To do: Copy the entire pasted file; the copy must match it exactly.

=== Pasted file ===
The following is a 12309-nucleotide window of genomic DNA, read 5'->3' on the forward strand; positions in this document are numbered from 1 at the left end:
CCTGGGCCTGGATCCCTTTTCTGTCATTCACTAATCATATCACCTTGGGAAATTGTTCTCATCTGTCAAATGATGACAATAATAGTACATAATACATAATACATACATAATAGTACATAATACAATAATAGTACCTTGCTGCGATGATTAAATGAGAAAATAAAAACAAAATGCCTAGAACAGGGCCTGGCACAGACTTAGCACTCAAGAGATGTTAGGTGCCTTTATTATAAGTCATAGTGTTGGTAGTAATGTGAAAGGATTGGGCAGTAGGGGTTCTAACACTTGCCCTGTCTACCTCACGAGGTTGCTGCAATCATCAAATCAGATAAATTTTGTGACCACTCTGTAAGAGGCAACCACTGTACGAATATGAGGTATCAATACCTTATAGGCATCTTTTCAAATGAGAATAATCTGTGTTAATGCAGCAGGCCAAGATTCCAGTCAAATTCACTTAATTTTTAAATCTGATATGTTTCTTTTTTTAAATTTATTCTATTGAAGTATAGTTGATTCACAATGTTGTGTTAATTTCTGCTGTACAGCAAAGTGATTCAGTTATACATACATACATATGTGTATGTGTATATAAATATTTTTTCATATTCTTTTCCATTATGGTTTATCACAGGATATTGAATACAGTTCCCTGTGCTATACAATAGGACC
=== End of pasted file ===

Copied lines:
The following is a 12309-nucleotide window of genomic DNA, read 5'->3' on the forward strand; positions in this document are numbered from 1 at the left end:
CCTGGGCCTGGATCCCTTTTCTGTCATTCACTAATCATATCACCTTGGGAAATTGTTCTCATCTGTCAAATGATGACAATAATAGTACATAATACATAATACATACATAATAGTACATAATACAATAATAGTACCTTGCTGCGATGATTAAATGAGAAAATAAAAACAAAATGCCTAGAACAGGGCCTGGCACAGACTTAGCACTCAAGAGATGTTAGGTGCCTTTATTATAAGTCATAGTGTTGGTAGTAATGTGAAAGGATTGGGCAGTAGGGGTTCTAACACTTGCCCTGTCTACCTCACGAGGTTGCTGCAATCATCAAATCAGATAAATTTTGTGACCACTCTGTAAGAGGCAACCACTGTACGAATATGAGGTATCAATACCTTATAGGCATCTTTTCAAATGAGAATAATCTGTGTTAATGCAGCAGGCCAAGATTCCAGTCAAATTCACTTAATTTTTAAATCTGATATGTTTCTTTTTTTAAATTTATTCTATTGAAGTATAGTTGATTCACAATGTTGTGTTAATTTCTGCTGTACAGCAAAGTGATTCAGTTATACATACATACATATGTGTATGTGTATATAAATATTTTTTCATATTCTTTTCCATTATGGTTTATCACAGGATATTGAATACAGTTCCCTGTGCTATACAATAGGACC